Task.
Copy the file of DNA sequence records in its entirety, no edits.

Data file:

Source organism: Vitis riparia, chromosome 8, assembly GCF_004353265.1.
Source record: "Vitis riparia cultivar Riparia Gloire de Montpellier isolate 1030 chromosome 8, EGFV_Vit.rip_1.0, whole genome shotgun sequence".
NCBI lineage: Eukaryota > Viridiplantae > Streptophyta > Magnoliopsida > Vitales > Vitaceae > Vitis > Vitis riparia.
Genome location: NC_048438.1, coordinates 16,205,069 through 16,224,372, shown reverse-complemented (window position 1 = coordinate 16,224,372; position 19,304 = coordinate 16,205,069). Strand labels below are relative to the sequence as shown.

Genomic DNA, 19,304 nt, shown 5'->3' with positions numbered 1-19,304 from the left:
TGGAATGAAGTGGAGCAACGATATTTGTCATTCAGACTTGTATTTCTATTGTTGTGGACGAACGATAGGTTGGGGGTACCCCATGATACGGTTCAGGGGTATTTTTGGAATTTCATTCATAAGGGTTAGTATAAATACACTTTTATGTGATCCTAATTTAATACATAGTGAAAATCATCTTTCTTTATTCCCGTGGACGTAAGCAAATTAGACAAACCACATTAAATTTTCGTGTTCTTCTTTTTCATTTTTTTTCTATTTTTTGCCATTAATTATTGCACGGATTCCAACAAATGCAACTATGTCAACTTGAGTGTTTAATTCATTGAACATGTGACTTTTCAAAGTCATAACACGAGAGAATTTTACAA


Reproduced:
Source organism: Vitis riparia, chromosome 8, assembly GCF_004353265.1.
Source record: "Vitis riparia cultivar Riparia Gloire de Montpellier isolate 1030 chromosome 8, EGFV_Vit.rip_1.0, whole genome shotgun sequence".
NCBI lineage: Eukaryota > Viridiplantae > Streptophyta > Magnoliopsida > Vitales > Vitaceae > Vitis > Vitis riparia.
Genome location: NC_048438.1, coordinates 16,205,069 through 16,224,372, shown reverse-complemented (window position 1 = coordinate 16,224,372; position 19,304 = coordinate 16,205,069). Strand labels below are relative to the sequence as shown.

Genomic DNA, 19,304 nt, shown 5'->3' with positions numbered 1-19,304 from the left:
TGGAATGAAGTGGAGCAACGATATTTGTCATTCAGACTTGTATTTCTATTGTTGTGGACGAACGATAGGTTGGGGGTACCCCATGATACGGTTCAGGGGTATTTTTGGAATTTCATTCATAAGGGTTAGTATAAATACACTTTTATGTGATCCTAATTTAATACATAGTGAAAATCATCTTTCTTTATTCCCGTGGACGTAAGCAAATTAGACAAACCACATTAAATTTTCGTGTTCTTCTTTTTCATTTTTTTTCTATTTTTTGCCATTAATTATTGCACGGATTCCAACAAATGCAACTATGTCAACTTGAGTGTTTAATTCATTGAACATGTGACTTTTCAAAGTCATAACACGAGAGAATTTTACAA